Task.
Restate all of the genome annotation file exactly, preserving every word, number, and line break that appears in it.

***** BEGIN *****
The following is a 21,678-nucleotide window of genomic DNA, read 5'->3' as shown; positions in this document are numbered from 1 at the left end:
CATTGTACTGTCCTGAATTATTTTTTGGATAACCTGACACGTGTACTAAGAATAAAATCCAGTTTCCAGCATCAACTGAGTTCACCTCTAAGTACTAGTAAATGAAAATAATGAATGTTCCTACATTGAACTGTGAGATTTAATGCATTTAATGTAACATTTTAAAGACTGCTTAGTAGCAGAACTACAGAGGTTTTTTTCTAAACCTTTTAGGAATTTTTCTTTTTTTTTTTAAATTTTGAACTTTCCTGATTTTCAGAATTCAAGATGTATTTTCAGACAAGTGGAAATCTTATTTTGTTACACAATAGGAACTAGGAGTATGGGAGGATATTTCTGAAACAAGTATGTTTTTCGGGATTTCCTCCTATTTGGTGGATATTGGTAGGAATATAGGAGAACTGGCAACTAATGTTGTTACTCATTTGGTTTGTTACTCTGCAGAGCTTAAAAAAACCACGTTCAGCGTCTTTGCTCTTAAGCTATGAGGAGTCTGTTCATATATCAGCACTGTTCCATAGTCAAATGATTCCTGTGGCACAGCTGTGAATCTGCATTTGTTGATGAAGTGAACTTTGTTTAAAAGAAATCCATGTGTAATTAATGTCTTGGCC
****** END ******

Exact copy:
The following is a 21,678-nucleotide window of genomic DNA, read 5'->3' as shown; positions in this document are numbered from 1 at the left end:
CATTGTACTGTCCTGAATTATTTTTTGGATAACCTGACACGTGTACTAAGAATAAAATCCAGTTTCCAGCATCAACTGAGTTCACCTCTAAGTACTAGTAAATGAAAATAATGAATGTTCCTACATTGAACTGTGAGATTTAATGCATTTAATGTAACATTTTAAAGACTGCTTAGTAGCAGAACTACAGAGGTTTTTTTCTAAACCTTTTAGGAATTTTTCTTTTTTTTTTTAAATTTTGAACTTTCCTGATTTTCAGAATTCAAGATGTATTTTCAGACAAGTGGAAATCTTATTTTGTTACACAATAGGAACTAGGAGTATGGGAGGATATTTCTGAAACAAGTATGTTTTTCGGGATTTCCTCCTATTTGGTGGATATTGGTAGGAATATAGGAGAACTGGCAACTAATGTTGTTACTCATTTGGTTTGTTACTCTGCAGAGCTTAAAAAAACCACGTTCAGCGTCTTTGCTCTTAAGCTATGAGGAGTCTGTTCATATATCAGCACTGTTCCATAGTCAAATGATTCCTGTGGCACAGCTGTGAATCTGCATTTGTTGATGAAGTGAACTTTGTTTAAAAGAAATCCATGTGTAATTAATGTCTTGGCC